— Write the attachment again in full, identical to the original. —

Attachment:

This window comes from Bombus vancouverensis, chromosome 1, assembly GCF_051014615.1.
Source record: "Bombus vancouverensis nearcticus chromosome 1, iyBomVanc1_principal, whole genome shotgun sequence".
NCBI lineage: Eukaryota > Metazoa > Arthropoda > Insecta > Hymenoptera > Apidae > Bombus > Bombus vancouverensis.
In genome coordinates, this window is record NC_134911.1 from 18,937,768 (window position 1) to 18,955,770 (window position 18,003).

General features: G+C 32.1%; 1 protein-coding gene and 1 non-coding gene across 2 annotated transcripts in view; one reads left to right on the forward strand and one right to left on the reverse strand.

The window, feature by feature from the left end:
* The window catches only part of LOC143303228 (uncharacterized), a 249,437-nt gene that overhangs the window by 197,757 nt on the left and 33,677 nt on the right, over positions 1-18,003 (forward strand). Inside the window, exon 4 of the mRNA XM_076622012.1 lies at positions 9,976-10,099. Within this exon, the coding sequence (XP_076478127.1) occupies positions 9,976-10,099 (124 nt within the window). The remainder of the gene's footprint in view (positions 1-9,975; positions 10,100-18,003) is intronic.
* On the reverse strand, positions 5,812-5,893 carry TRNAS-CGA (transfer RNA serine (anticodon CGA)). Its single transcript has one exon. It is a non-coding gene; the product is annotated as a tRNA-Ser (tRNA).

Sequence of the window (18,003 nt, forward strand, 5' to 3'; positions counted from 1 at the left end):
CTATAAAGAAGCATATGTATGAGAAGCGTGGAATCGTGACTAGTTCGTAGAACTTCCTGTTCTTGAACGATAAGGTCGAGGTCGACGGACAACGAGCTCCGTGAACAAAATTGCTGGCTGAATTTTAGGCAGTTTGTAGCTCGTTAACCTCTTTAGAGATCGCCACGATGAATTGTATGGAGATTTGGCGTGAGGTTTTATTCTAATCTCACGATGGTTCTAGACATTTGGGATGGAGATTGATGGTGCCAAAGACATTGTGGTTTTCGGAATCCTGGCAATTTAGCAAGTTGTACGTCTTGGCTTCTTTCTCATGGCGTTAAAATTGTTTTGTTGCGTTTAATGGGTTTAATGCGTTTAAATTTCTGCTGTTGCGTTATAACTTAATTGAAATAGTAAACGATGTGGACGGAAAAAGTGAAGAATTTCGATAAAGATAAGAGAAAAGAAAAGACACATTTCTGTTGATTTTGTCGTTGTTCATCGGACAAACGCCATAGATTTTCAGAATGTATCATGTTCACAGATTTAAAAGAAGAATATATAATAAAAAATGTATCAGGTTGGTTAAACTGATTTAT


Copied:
This window comes from Bombus vancouverensis, chromosome 1, assembly GCF_051014615.1.
Source record: "Bombus vancouverensis nearcticus chromosome 1, iyBomVanc1_principal, whole genome shotgun sequence".
NCBI lineage: Eukaryota > Metazoa > Arthropoda > Insecta > Hymenoptera > Apidae > Bombus > Bombus vancouverensis.
In genome coordinates, this window is record NC_134911.1 from 18,937,768 (window position 1) to 18,955,770 (window position 18,003).

General features: G+C 32.1%; 1 protein-coding gene and 1 non-coding gene across 2 annotated transcripts in view; one reads left to right on the forward strand and one right to left on the reverse strand.

The window, feature by feature from the left end:
* The window catches only part of LOC143303228 (uncharacterized), a 249,437-nt gene that overhangs the window by 197,757 nt on the left and 33,677 nt on the right, over positions 1-18,003 (forward strand). Inside the window, exon 4 of the mRNA XM_076622012.1 lies at positions 9,976-10,099. Within this exon, the coding sequence (XP_076478127.1) occupies positions 9,976-10,099 (124 nt within the window). The remainder of the gene's footprint in view (positions 1-9,975; positions 10,100-18,003) is intronic.
* On the reverse strand, positions 5,812-5,893 carry TRNAS-CGA (transfer RNA serine (anticodon CGA)). Its single transcript has one exon. It is a non-coding gene; the product is annotated as a tRNA-Ser (tRNA).

Sequence of the window (18,003 nt, forward strand, 5' to 3'; positions counted from 1 at the left end):
CTATAAAGAAGCATATGTATGAGAAGCGTGGAATCGTGACTAGTTCGTAGAACTTCCTGTTCTTGAACGATAAGGTCGAGGTCGACGGACAACGAGCTCCGTGAACAAAATTGCTGGCTGAATTTTAGGCAGTTTGTAGCTCGTTAACCTCTTTAGAGATCGCCACGATGAATTGTATGGAGATTTGGCGTGAGGTTTTATTCTAATCTCACGATGGTTCTAGACATTTGGGATGGAGATTGATGGTGCCAAAGACATTGTGGTTTTCGGAATCCTGGCAATTTAGCAAGTTGTACGTCTTGGCTTCTTTCTCATGGCGTTAAAATTGTTTTGTTGCGTTTAATGGGTTTAATGCGTTTAAATTTCTGCTGTTGCGTTATAACTTAATTGAAATAGTAAACGATGTGGACGGAAAAAGTGAAGAATTTCGATAAAGATAAGAGAAAAGAAAAGACACATTTCTGTTGATTTTGTCGTTGTTCATCGGACAAACGCCATAGATTTTCAGAATGTATCATGTTCACAGATTTAAAAGAAGAATATATAATAAAAAATGTATCAGGTTGGTTAAACTGATTTAT